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Monday April 18th, 2022 by Kali Bramble

Staff members who are leading the city and county’s efforts to expand child care services provided the city council’s public health committee with an update last Wednesday on the impacts of last year’s budget cycle. .

Last summer, Council approved an investment of $11 million in federal grant money in child care services as part of his Budget 2021-22. Childcare scholarship programs, hazard pay for essential workers and public pre-K programs will all benefit from the influx of funding, which includes an additional $4.6 million from Travis County.

“Child care is the single biggest cost to Austin families behind housing,” said Success by Six Coalition Vice President Cathy McHorse. “Access to childcare services can allow families to work and stay at home safely.”

About 1,700 children are currently on the waiting list for care subsidized by Workforce Solutions Capital Zone, which channels federal, state and local funding toward child care programs for low-to-moderate income families in Austin. Staff hope the city’s funding of $1,965,104 will help fill that resource gap, allowing another 300 children to transition to subsidized care in the coming months. Additionally, Travis County plans to invest $906,399 of its own budget into the program.

Existing full-day pre-K programs in AISD are expected to receive funding of $902,075 pending Board approval in May. Del Valle’s bilingual pre-K programs, which currently serve about 53 students, are expected to receive $750,000, along with $250,000 from Travis County.

Money from the American Rescue Plan Act will also go to service options outside of public school classrooms through a “blended delivery system” that supports partner companies in the child care industry. Funding in the amount of $500,000 from the City of Austin and $250,000 from Travis County will fund in-home child care options, and an additional $750,000 will support management infrastructure , enabling the city to support 40 child care centers with administrative services such as human resource support, accounting, and navigating regulatory processes.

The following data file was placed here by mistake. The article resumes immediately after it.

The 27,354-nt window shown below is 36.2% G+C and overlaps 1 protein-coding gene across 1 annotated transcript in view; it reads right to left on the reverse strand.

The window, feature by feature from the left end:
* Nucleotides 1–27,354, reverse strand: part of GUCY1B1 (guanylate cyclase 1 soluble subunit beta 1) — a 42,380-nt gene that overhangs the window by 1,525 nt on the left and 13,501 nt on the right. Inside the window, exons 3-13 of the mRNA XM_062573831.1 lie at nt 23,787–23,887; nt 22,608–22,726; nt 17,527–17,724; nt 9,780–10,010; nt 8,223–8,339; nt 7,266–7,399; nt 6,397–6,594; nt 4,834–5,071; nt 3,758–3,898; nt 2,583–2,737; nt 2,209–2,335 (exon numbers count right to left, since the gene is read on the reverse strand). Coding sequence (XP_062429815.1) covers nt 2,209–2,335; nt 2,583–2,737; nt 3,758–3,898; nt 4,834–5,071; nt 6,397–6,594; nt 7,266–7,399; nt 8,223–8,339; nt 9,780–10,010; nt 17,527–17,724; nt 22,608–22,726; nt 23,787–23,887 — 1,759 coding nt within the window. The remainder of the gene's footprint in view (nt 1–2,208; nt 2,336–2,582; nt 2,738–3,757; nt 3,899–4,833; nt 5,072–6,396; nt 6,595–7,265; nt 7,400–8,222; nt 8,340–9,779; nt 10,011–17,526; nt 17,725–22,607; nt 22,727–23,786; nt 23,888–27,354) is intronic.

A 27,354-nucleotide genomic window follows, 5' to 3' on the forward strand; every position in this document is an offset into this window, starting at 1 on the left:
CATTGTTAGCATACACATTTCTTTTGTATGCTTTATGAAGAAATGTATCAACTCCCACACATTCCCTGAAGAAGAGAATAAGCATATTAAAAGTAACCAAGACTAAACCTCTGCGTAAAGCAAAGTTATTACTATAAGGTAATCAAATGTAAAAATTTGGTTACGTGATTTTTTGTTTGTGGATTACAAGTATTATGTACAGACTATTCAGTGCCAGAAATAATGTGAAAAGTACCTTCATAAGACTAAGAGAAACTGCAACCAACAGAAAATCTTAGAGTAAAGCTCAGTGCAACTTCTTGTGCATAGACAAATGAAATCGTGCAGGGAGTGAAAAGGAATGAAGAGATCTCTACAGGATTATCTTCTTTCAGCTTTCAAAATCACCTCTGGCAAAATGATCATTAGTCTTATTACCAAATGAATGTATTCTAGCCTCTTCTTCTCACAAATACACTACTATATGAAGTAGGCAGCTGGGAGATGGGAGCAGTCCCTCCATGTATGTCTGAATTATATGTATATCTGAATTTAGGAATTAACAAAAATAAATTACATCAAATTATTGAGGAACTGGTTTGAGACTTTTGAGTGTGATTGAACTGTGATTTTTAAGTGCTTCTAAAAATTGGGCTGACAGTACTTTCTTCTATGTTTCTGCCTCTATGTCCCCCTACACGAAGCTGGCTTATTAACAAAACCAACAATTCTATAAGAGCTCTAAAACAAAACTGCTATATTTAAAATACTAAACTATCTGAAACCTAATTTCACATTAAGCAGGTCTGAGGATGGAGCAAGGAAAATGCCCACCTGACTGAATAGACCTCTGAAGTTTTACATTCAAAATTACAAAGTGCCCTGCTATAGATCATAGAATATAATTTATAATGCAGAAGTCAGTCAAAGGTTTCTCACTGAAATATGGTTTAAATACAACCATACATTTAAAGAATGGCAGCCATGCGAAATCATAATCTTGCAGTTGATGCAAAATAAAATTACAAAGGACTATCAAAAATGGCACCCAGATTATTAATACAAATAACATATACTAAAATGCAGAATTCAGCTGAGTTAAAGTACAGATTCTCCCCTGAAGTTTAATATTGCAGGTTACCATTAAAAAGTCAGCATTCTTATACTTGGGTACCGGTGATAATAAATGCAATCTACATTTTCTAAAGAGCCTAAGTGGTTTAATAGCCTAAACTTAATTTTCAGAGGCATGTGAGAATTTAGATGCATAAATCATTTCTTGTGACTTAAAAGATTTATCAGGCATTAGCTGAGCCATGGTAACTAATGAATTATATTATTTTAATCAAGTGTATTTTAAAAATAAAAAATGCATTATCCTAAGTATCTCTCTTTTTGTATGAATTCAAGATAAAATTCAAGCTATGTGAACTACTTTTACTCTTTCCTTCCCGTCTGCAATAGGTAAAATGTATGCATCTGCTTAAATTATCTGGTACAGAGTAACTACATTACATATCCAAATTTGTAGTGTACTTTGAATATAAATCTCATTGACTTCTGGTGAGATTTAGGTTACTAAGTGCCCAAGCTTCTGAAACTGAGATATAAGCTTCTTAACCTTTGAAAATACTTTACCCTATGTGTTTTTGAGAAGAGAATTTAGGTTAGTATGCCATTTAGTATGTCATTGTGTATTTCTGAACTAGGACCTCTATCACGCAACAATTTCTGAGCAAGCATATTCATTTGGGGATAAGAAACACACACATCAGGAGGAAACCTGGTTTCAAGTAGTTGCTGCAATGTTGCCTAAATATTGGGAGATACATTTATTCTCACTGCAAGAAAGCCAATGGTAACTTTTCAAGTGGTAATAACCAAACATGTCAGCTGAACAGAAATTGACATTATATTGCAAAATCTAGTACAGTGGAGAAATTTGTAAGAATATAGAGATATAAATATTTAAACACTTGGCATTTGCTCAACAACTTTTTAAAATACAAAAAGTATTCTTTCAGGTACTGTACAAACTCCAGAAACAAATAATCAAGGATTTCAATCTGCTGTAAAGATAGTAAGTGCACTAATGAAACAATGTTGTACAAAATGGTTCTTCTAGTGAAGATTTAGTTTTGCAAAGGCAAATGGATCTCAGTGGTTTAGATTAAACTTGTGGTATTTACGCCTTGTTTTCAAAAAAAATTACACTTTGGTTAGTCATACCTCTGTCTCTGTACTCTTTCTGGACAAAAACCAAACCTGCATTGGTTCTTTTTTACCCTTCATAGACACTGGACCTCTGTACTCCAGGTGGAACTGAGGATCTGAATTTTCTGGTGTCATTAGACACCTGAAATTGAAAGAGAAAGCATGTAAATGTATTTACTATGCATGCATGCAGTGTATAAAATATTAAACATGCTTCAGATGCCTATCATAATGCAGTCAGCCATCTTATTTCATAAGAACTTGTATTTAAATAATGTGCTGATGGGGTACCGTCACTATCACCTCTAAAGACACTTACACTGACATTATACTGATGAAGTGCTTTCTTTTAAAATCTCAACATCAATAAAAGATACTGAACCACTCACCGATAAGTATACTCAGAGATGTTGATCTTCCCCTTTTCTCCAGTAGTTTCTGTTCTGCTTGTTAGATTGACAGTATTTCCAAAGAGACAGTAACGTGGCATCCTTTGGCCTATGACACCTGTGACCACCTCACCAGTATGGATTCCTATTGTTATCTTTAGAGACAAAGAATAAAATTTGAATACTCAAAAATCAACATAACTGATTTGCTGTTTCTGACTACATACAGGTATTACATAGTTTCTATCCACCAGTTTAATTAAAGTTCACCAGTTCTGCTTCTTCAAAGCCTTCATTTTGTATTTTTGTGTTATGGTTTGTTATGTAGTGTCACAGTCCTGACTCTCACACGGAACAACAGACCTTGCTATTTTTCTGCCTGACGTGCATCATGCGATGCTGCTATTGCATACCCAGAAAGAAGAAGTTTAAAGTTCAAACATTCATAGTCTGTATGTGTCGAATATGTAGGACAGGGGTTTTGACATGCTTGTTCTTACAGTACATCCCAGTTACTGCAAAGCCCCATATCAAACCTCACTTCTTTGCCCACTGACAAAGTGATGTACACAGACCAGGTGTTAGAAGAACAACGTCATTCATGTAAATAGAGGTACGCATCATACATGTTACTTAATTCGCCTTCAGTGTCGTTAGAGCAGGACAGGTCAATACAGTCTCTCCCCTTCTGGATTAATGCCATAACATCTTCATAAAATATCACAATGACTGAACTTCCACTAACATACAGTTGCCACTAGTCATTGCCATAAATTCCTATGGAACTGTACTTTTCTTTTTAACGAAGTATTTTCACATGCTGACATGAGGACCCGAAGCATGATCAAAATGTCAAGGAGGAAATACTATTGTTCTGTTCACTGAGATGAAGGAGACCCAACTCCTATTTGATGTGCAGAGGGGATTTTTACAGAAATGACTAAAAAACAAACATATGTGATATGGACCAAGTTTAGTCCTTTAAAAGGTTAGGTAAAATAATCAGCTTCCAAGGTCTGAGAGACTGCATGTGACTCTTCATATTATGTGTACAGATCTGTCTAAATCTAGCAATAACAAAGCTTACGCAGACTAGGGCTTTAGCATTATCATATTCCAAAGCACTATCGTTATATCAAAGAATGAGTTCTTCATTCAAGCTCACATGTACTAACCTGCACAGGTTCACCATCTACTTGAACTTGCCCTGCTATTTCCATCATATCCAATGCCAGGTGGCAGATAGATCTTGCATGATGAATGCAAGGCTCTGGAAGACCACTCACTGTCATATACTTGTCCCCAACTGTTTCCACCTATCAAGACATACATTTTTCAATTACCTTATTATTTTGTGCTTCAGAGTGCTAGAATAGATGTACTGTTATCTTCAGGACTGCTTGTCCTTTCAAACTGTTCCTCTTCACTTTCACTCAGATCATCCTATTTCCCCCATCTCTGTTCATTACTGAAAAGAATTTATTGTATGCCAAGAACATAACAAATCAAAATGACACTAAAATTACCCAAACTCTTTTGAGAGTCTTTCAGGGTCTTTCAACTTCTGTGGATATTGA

United Way for Greater Austin will also continue to use partnerships with pre-K providers to leverage state funding from the Texas Workforce Commission, bolstered by $713,000 in funding approved by the Board last February.

“Through this model, United Way serves as a shared services hub,” McHorse said. “Our model was an example for the state of Texas, which has now invested $26 million in staffing across the state to try to grow this model of pre-K partnerships.”

Austin Public Health reported that staff shortage continue to strain the childcare system in the wake of the Covid-19 pandemic, with 73% of providers reporting vacancies and more than half limiting opening hours as a result. APH hopes improved wages and subsidized higher education programs will help reinvigorate this essential workforce, with $765,945 for essential worker wages and $157,000 awarded in scholarships to further training. incoming child care providers.

Council members expressed interest in exploring dedicated revenue streams that would provide more consistent funding to the child care sector in the years to come.

“I would say we could take San Antonio as an example,” McHorse said. “They put in a process where they put in an 18-cent sales tax…we would just need to do some tax mapping and cost modeling to figure out what those potential funding sources might be.”

Those interested in a fuller breakdown of ARPA investments in child care can read more here.

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